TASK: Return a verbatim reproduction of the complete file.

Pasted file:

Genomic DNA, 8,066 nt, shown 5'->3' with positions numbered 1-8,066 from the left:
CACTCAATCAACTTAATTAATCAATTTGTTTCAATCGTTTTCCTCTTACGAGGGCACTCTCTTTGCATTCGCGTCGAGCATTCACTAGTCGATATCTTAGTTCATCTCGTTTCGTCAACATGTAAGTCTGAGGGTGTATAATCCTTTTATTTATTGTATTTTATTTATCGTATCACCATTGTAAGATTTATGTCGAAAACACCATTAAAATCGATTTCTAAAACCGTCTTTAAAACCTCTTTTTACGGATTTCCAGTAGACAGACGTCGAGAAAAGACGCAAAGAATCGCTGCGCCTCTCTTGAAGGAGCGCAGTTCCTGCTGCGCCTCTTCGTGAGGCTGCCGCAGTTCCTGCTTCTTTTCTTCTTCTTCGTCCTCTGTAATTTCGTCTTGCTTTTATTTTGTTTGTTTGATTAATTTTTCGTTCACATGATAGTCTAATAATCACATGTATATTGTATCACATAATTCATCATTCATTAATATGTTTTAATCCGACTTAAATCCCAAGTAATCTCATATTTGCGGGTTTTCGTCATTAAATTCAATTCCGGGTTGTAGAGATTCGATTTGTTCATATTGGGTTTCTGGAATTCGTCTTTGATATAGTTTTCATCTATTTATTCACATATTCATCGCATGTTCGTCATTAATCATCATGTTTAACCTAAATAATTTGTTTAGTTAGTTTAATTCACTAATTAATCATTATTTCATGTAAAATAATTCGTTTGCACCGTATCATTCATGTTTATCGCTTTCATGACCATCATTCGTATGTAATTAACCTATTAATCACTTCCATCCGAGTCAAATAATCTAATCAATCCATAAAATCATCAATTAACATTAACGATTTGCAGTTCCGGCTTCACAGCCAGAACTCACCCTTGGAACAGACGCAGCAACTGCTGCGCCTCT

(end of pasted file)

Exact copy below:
Genomic DNA, 8,066 nt, shown 5'->3' with positions numbered 1-8,066 from the left:
CACTCAATCAACTTAATTAATCAATTTGTTTCAATCGTTTTCCTCTTACGAGGGCACTCTCTTTGCATTCGCGTCGAGCATTCACTAGTCGATATCTTAGTTCATCTCGTTTCGTCAACATGTAAGTCTGAGGGTGTATAATCCTTTTATTTATTGTATTTTATTTATCGTATCACCATTGTAAGATTTATGTCGAAAACACCATTAAAATCGATTTCTAAAACCGTCTTTAAAACCTCTTTTTACGGATTTCCAGTAGACAGACGTCGAGAAAAGACGCAAAGAATCGCTGCGCCTCTCTTGAAGGAGCGCAGTTCCTGCTGCGCCTCTTCGTGAGGCTGCCGCAGTTCCTGCTTCTTTTCTTCTTCTTCGTCCTCTGTAATTTCGTCTTGCTTTTATTTTGTTTGTTTGATTAATTTTTCGTTCACATGATAGTCTAATAATCACATGTATATTGTATCACATAATTCATCATTCATTAATATGTTTTAATCCGACTTAAATCCCAAGTAATCTCATATTTGCGGGTTTTCGTCATTAAATTCAATTCCGGGTTGTAGAGATTCGATTTGTTCATATTGGGTTTCTGGAATTCGTCTTTGATATAGTTTTCATCTATTTATTCACATATTCATCGCATGTTCGTCATTAATCATCATGTTTAACCTAAATAATTTGTTTAGTTAGTTTAATTCACTAATTAATCATTATTTCATGTAAAATAATTCGTTTGCACCGTATCATTCATGTTTATCGCTTTCATGACCATCATTCGTATGTAATTAACCTATTAATCACTTCCATCCGAGTCAAATAATCTAATCAATCCATAAAATCATCAATTAACATTAACGATTTGCAGTTCCGGCTTCACAGCCAGAACTCACCCTTGGAACAGACGCAGCAACTGCTGCGCCTCT